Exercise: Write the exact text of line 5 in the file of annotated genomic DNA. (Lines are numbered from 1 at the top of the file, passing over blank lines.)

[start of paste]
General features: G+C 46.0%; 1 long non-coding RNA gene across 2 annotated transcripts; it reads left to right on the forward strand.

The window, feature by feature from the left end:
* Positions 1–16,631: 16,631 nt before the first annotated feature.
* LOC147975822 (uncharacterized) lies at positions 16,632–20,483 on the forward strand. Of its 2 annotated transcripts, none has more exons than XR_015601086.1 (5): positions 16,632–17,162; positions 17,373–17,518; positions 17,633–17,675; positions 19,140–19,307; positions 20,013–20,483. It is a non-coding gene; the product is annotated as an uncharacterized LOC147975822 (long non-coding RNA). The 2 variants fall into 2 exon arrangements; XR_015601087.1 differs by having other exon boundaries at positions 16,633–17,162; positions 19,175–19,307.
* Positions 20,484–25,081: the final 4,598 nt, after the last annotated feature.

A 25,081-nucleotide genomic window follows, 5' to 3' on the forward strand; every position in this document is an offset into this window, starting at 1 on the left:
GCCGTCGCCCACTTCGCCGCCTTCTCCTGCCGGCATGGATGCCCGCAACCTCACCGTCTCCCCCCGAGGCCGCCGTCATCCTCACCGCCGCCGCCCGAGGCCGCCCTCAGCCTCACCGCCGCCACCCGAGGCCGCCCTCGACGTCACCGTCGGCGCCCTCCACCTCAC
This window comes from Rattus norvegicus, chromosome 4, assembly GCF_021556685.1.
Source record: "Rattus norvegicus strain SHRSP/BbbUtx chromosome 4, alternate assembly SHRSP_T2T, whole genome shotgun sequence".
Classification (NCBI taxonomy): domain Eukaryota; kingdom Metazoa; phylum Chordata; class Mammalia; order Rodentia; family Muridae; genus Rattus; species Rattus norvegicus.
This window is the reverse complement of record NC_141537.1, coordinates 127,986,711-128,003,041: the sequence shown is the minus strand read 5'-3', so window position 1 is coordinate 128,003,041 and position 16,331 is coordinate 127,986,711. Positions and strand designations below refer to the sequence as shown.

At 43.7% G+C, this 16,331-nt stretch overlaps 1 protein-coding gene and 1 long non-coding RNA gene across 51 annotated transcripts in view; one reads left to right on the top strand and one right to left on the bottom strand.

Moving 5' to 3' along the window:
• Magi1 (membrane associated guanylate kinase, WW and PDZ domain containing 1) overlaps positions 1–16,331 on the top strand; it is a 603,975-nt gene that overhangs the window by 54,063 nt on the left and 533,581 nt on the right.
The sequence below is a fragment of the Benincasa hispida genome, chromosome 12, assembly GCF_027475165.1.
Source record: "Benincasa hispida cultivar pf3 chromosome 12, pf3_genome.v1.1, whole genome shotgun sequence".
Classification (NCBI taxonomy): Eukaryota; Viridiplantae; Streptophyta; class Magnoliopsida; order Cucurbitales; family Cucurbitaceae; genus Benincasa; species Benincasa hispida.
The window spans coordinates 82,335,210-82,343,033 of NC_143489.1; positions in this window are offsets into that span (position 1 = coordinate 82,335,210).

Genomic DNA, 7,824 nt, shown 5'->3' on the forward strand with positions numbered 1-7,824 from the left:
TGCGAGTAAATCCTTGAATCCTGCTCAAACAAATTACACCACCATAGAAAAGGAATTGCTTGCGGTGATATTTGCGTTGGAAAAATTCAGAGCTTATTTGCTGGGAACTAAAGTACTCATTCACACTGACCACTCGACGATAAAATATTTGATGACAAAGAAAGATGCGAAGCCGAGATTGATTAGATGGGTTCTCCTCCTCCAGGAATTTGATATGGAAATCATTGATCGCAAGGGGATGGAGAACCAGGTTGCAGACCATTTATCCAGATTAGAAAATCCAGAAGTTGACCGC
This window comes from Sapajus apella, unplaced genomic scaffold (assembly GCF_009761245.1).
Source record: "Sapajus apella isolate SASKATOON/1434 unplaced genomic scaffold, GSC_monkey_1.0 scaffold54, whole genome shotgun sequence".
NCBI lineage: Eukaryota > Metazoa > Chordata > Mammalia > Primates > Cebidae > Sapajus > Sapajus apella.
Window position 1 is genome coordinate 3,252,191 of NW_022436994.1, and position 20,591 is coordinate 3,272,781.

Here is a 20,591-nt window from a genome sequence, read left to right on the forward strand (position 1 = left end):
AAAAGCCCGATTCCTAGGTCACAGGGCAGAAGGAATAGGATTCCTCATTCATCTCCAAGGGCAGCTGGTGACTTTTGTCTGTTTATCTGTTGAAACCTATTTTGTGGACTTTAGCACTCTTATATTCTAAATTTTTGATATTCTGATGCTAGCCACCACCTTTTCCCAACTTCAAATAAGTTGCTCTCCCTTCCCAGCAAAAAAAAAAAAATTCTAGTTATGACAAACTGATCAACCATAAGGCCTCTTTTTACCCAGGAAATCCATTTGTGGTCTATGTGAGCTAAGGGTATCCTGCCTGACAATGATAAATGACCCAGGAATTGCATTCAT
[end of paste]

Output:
* Positions 20,484–25,081: the final 4,598 nt, after the last annotated feature.